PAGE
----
an image of Jackie Paaso, Women Skiers, Skier, Skiing

Photo by Reine Barkered

SB: One fear of every competitor is that of falling. What goes through your head when taking a big fall like the one in Verbier? What are some things that you took away from that experience?

JP: The fall I had in Verbier was definitely one I would not like to repeat. Mainly because I scared all my friends and spectators. I can’t really say that I learned much from it, it was a crash and that is a big part of skiing. Falls happen, hopefully most of the time in areas where there is not much exposure. When in areas with more exposure your plan is definitely to be on it and not fall and that is a risk that you have to ask yourself if you can or cannot handle it. You have to question “is it within my ability?”

SB: What skills are you working on?

JP: Well, right now I am rehabing for the next two months. I injured my knee in Alaska. I would like to apply some mountaineering skills. I would like to open up more areas that I am able to access.

SB:  Mountaineering takes skiing to another tier within the industry. Has the loss of friends and fellow pros affected the desire to pursue mountaineering at all?

JP: I don’t think so. If anything it has made me even more interested. I realize how important it is to travel more safely in the mountains. I want to take more time to focus on what I view as a weakness of mine by not having strong mountaineering skills. I want to have the all the knowledge I can get to make the best decisions I can when I am on the mountain.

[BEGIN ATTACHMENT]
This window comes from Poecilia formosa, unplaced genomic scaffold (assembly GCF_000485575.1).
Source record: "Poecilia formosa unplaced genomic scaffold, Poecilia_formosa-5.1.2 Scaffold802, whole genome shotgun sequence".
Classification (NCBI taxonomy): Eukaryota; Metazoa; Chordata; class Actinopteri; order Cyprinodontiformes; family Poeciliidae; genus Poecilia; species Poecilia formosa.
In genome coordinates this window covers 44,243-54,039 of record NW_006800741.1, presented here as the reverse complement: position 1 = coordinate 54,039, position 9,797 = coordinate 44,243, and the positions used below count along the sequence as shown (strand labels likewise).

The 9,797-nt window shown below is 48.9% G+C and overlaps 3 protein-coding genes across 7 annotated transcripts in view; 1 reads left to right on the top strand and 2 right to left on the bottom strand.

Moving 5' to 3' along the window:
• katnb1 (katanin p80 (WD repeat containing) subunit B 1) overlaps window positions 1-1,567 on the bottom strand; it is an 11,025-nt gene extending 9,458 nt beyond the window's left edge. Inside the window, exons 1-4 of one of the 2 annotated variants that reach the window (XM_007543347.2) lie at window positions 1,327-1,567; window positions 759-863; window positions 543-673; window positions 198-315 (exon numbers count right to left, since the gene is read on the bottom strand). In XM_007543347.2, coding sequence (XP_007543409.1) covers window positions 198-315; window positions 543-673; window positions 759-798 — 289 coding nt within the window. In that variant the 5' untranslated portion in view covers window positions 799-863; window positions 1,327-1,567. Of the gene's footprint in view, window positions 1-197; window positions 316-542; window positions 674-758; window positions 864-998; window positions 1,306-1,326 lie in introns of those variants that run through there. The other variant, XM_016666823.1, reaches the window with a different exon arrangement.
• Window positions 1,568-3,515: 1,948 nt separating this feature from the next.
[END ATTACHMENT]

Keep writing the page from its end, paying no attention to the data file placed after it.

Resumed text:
SB: What advice would you offer younger women who seek to compete in snow or any other sports?

JP: Get out there, practice and train. Those have always been big things for me. Don’t be intimidated by the lack of females in the sport. Follow a big group of male skiers and learn from them if you aren’t fortunate to have a group of girls. Take the next avalanche course available in your area.  Also, get as much education and time in as possible.

SB: You are a participant in the The Climate Reality Project. Do you come across a lot of climate change skeptics within the ski industry?

JP: Not really. Most of my friends believe that something is going on. Even if natural cycles are happening you can’t deny the obvious pollution. Chamonix is the most polluted city in France. Even if this is a normal weather cycle, there are things that need to be done to make the environment better. We need to be aware of how much we use and waste and how we treat the Earth.

SB: Would you say that there is  more of an open discussion about the “Climate Reality” in Europe as opposed to the States?

JP: In some states it is an easier discussion, like in California for example. But it’s the same in Europe. Some portions of Europe its easier. They live differently in Europe. They are more conscious about the environment. They are not going on road trips just to go on road trips. Americans love their cars but gas is more expensive over there. They realize that burning gas is bad for the environment and having to pay a higher price makes them think about carpooling and bike riding.